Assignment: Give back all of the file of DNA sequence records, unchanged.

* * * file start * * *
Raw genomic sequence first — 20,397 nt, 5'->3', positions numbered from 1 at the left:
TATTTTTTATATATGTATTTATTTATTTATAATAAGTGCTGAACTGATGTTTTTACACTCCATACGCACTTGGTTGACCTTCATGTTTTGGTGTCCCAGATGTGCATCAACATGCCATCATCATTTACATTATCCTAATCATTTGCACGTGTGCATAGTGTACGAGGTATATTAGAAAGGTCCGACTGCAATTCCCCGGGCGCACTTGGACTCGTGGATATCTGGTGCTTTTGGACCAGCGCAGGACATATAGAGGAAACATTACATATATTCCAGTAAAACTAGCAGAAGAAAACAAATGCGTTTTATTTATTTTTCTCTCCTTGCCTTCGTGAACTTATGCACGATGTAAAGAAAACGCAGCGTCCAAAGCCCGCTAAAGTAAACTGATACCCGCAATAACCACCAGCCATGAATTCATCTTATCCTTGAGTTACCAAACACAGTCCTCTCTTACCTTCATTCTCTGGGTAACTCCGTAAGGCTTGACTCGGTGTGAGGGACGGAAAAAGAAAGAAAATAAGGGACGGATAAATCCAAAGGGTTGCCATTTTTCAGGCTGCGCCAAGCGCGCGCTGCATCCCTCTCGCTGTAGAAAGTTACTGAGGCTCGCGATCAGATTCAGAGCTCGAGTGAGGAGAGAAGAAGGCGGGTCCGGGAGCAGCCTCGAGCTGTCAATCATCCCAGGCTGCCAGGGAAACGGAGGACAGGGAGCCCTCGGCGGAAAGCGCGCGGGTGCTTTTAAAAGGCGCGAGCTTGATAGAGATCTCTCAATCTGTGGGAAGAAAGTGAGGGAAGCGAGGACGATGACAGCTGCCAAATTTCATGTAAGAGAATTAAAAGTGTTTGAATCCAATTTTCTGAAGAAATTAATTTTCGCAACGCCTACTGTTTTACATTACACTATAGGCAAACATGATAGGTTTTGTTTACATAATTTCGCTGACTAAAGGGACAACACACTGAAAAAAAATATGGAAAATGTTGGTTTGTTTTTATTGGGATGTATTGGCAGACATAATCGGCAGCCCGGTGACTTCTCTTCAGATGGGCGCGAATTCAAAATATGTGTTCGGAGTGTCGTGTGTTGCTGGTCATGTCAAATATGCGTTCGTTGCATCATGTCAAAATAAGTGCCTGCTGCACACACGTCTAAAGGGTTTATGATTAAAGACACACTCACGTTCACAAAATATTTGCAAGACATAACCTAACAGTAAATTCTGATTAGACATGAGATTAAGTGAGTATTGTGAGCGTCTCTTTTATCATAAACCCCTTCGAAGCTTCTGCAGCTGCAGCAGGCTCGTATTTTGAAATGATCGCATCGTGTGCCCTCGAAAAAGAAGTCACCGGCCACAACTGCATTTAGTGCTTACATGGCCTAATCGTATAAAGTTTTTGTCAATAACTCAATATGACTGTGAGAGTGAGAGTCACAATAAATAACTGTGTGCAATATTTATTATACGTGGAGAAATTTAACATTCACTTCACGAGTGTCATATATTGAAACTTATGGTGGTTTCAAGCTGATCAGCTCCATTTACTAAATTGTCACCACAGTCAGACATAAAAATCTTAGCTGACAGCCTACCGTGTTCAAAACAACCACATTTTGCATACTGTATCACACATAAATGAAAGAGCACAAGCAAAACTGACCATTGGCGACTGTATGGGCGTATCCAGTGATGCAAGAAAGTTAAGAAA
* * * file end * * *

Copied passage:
Raw genomic sequence first — 20,397 nt, 5'->3', positions numbered from 1 at the left:
TATTTTTTATATATGTATTTATTTATTTATAATAAGTGCTGAACTGATGTTTTTACACTCCATACGCACTTGGTTGACCTTCATGTTTTGGTGTCCCAGATGTGCATCAACATGCCATCATCATTTACATTATCCTAATCATTTGCACGTGTGCATAGTGTACGAGGTATATTAGAAAGGTCCGACTGCAATTCCCCGGGCGCACTTGGACTCGTGGATATCTGGTGCTTTTGGACCAGCGCAGGACATATAGAGGAAACATTACATATATTCCAGTAAAACTAGCAGAAGAAAACAAATGCGTTTTATTTATTTTTCTCTCCTTGCCTTCGTGAACTTATGCACGATGTAAAGAAAACGCAGCGTCCAAAGCCCGCTAAAGTAAACTGATACCCGCAATAACCACCAGCCATGAATTCATCTTATCCTTGAGTTACCAAACACAGTCCTCTCTTACCTTCATTCTCTGGGTAACTCCGTAAGGCTTGACTCGGTGTGAGGGACGGAAAAAGAAAGAAAATAAGGGACGGATAAATCCAAAGGGTTGCCATTTTTCAGGCTGCGCCAAGCGCGCGCTGCATCCCTCTCGCTGTAGAAAGTTACTGAGGCTCGCGATCAGATTCAGAGCTCGAGTGAGGAGAGAAGAAGGCGGGTCCGGGAGCAGCCTCGAGCTGTCAATCATCCCAGGCTGCCAGGGAAACGGAGGACAGGGAGCCCTCGGCGGAAAGCGCGCGGGTGCTTTTAAAAGGCGCGAGCTTGATAGAGATCTCTCAATCTGTGGGAAGAAAGTGAGGGAAGCGAGGACGATGACAGCTGCCAAATTTCATGTAAGAGAATTAAAAGTGTTTGAATCCAATTTTCTGAAGAAATTAATTTTCGCAACGCCTACTGTTTTACATTACACTATAGGCAAACATGATAGGTTTTGTTTACATAATTTCGCTGACTAAAGGGACAACACACTGAAAAAAAATATGGAAAATGTTGGTTTGTTTTTATTGGGATGTATTGGCAGACATAATCGGCAGCCCGGTGACTTCTCTTCAGATGGGCGCGAATTCAAAATATGTGTTCGGAGTGTCGTGTGTTGCTGGTCATGTCAAATATGCGTTCGTTGCATCATGTCAAAATAAGTGCCTGCTGCACACACGTCTAAAGGGTTTATGATTAAAGACACACTCACGTTCACAAAATATTTGCAAGACATAACCTAACAGTAAATTCTGATTAGACATGAGATTAAGTGAGTATTGTGAGCGTCTCTTTTATCATAAACCCCTTCGAAGCTTCTGCAGCTGCAGCAGGCTCGTATTTTGAAATGATCGCATCGTGTGCCCTCGAAAAAGAAGTCACCGGCCACAACTGCATTTAGTGCTTACATGGCCTAATCGTATAAAGTTTTTGTCAATAACTCAATATGACTGTGAGAGTGAGAGTCACAATAAATAACTGTGTGCAATATTTATTATACGTGGAGAAATTTAACATTCACTTCACGAGTGTCATATATTGAAACTTATGGTGGTTTCAAGCTGATCAGCTCCATTTACTAAATTGTCACCACAGTCAGACATAAAAATCTTAGCTGACAGCCTACCGTGTTCAAAACAACCACATTTTGCATACTGTATCACACATAAATGAAAGAGCACAAGCAAAACTGACCATTGGCGACTGTATGGGCGTATCCAGTGATGCAAGAAAGTTAAGAAA